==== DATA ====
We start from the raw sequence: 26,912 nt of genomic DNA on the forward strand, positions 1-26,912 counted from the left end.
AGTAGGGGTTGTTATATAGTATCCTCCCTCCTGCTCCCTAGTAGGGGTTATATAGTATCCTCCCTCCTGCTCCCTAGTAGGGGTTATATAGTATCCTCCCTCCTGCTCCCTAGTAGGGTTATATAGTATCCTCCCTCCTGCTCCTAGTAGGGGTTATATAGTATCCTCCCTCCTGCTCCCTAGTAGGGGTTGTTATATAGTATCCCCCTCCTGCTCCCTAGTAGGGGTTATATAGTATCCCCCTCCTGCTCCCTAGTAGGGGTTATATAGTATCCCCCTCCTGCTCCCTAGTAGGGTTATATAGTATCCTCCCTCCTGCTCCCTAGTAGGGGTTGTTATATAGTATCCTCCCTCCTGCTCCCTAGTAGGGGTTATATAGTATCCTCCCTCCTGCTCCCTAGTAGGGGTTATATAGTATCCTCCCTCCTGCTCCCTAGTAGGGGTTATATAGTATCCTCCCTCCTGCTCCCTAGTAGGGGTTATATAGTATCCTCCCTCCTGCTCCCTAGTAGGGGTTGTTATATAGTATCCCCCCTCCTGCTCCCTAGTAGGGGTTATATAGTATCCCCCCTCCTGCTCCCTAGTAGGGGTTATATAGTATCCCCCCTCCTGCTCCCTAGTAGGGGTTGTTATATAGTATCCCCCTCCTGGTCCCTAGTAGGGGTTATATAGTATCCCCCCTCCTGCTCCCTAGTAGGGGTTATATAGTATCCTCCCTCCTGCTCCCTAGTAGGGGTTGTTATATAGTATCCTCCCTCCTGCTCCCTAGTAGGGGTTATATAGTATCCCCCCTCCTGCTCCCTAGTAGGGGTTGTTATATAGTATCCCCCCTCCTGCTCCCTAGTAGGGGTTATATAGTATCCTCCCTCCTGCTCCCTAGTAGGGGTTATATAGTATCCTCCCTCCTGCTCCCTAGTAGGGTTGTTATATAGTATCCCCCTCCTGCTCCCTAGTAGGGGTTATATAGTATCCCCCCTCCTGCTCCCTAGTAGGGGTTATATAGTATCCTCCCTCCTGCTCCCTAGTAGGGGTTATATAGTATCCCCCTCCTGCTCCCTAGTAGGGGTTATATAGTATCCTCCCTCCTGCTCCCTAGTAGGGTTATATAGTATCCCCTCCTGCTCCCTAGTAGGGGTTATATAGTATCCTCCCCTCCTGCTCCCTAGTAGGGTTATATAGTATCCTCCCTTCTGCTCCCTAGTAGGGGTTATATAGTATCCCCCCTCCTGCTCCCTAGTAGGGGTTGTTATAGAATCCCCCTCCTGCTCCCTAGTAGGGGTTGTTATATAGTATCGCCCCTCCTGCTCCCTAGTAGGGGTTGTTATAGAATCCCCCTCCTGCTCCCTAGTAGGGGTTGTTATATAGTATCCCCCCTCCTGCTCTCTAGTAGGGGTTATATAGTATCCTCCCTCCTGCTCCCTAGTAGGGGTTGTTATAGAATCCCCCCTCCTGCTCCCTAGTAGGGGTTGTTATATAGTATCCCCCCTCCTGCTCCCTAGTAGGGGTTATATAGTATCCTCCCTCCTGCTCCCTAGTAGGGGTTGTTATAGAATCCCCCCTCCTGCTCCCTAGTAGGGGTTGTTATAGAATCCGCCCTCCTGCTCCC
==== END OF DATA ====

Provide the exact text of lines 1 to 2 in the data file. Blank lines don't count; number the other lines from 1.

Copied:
We start from the raw sequence: 26,912 nt of genomic DNA on the forward strand, positions 1-26,912 counted from the left end.
AGTAGGGGTTGTTATATAGTATCCTCCCTCCTGCTCCCTAGTAGGGGTTATATAGTATCCTCCCTCCTGCTCCCTAGTAGGGGTTATATAGTATCCTCCCTCCTGCTCCCTAGTAGGGTTATATAGTATCCTCCCTCCTGCTCCTAGTAGGGGTTATATAGTATCCTCCCTCCTGCTCCCTAGTAGGGGTTGTTATATAGTATCCCCCTCCTGCTCCCTAGTAGGGGTTATATAGTATCCCCCTCCTGCTCCCTAGTAGGGGTTATATAGTATCCCCCTCCTGCTCCCTAGTAGGGTTATATAGTATCCTCCCTCCTGCTCCCTAGTAGGGGTTGTTATATAGTATCCTCCCTCCTGCTCCCTAGTAGGGGTTATATAGTATCCTCCCTCCTGCTCCCTAGTAGGGGTTATATAGTATCCTCCCTCCTGCTCCCTAGTAGGGGTTATATAGTATCCTCCCTCCTGCTCCCTAGTAGGGGTTATATAGTATCCTCCCTCCTGCTCCCTAGTAGGGGTTGTTATATAGTATCCCCCCTCCTGCTCCCTAGTAGGGGTTATATAGTATCCCCCCTCCTGCTCCCTAGTAGGGGTTATATAGTATCCCCCCTCCTGCTCCCTAGTAGGGGTTGTTATATAGTATCCCCCTCCTGGTCCCTAGTAGGGGTTATATAGTATCCCCCCTCCTGCTCCCTAGTAGGGGTTATATAGTATCCTCCCTCCTGCTCCCTAGTAGGGGTTGTTATATAGTATCCTCCCTCCTGCTCCCTAGTAGGGGTTATATAGTATCCCCCCTCCTGCTCCCTAGTAGGGGTTGTTATATAGTATCCCCCCTCCTGCTCCCTAGTAGGGGTTATATAGTATCCTCCCTCCTGCTCCCTAGTAGGGGTTATATAGTATCCTCCCTCCTGCTCCCTAGTAGGGTTGTTATATAGTATCCCCCTCCTGCTCCCTAGTAGGGGTTATATAGTATCCCCCCTCCTGCTCCCTAGTAGGGGTTATATAGTATCCTCCCTCCTGCTCCCTAGTAGGGGTTATATAGTATCCCCCTCCTGCTCCCTAGTAGGGGTTATATAGTATCCTCCCTCCTGCTCCCTAGTAGGGTTATATAGTATCCCCTCCTGCTCCCTAGTAGGGGTTATATAGTATCCTCCCCTCCTGCTCCCTAGTAGGGTTATATAGTATCCTCCCTTCTGCTCCCTAGTAGGGGTTATATAGTATCCCCCCTCCTGCTCCCTAGTAGGGGTTGTTATAGAATCCCCCTCCTGCTCCCTAGTAGGGGTTGTTATATAGTATCGCCCCTCCTGCTCCCTAGTAGGGGTTGTTATAGAATCCCCCTCCTGCTCCCTAGTAGGGGTTGTTATATAGTATCCCCCCTCCTGCTCTCTAGTAGGGGTTATATAGTATCCTCCCTCCTGCTCCCTAGTAGGGGTTGTTATAGAATCCCCCCTCCTGCTCCCTAGTAGGGGTTGTTATATAGTATCCCCCCTCCTGCTCCCTAGTAGGGGTTATATAGTATCCTCCCTCCTGCTCCCTAGTAGGGGTTGTTATAGAATCCCCCCTCCTGCTCCCTAGTAGGGGTTGTTATAGAATCCGCCCTCCTGCTCCC